Hey all, Danny here as always on this fine Wednesday, and today, let’s dive into a specific topic as 8th edition continues to take some sort of shape. Let’s take a look at a model type that is near and dear to Adam’s heart: Flying Transports.
So transports in general are kind of a big deal in 8th edition. What do Transports do that are so important?
Safety: Things die and they die fast in 8th edition, so smaller or elite squads are vulnerable, but transports give them an extra layer of safety, namely T5+ 7W+ boxes to keep them safe and absorb some fire. The only infantry that is really safe on the board is a horde, but if you play more elite melee units, you absolutely need a way to keep them safe, and that’s what transports do.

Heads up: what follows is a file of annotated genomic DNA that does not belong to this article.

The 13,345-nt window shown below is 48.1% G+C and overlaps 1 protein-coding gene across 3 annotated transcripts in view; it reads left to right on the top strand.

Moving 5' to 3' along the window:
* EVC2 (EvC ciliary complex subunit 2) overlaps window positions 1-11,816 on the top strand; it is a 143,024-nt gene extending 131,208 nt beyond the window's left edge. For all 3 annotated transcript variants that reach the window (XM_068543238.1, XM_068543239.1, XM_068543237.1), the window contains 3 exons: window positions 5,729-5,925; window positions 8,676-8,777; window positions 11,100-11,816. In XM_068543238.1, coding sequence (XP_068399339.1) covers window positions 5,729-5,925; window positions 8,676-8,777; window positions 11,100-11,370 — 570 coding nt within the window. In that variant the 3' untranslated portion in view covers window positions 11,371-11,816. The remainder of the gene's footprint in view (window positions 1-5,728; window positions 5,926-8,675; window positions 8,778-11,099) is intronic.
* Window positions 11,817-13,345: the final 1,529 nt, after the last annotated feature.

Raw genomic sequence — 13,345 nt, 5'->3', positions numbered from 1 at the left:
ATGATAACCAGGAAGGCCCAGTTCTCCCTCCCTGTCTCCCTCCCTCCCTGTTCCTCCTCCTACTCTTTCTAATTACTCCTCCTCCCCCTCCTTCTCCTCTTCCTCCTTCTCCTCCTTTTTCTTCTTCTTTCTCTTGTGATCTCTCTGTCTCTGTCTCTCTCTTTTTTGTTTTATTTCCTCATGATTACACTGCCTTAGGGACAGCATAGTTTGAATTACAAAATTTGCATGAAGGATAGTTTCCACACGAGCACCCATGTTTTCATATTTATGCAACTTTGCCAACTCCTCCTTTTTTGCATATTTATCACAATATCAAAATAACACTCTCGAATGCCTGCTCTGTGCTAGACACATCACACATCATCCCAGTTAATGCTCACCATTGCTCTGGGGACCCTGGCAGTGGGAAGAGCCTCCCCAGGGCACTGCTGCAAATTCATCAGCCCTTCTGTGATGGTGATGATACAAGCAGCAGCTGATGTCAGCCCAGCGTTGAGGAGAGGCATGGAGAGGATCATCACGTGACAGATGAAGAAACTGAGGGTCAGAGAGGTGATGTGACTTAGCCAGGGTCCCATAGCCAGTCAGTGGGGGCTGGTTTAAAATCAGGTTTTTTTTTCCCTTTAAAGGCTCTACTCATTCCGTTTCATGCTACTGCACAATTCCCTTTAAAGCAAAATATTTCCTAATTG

Speed: Transports are on average much faster than infantry, so in a game where objectives matter, especially Maelstrom missions or late game in Eternal War, you need to be able to quickly traverse the board. The fastest infantry move 12 inches for Jump infantry, but most others are moving somewhere between 6 and 8, but 12 inches is about as slow as most transports move and well, you can get more than double that in some cases.
Drops: Transports are also one of the only ways to lower your overall drop count during deployment, so essentially getting a 2 (or 3 or 4) for 1 during deployment can be the difference between going first or getting alpha-struck off the board. Especially if you are going character heavy, being able to deploy 2 or 3 of them along with a squad in one box really lowers the overall footprint of your deployment.
So, with that in mind, any army can benefit from the smart application of transports, but there is a special class of transport, one that provides a huge advantage in this brave new world, the flying transport. Why are they so critical?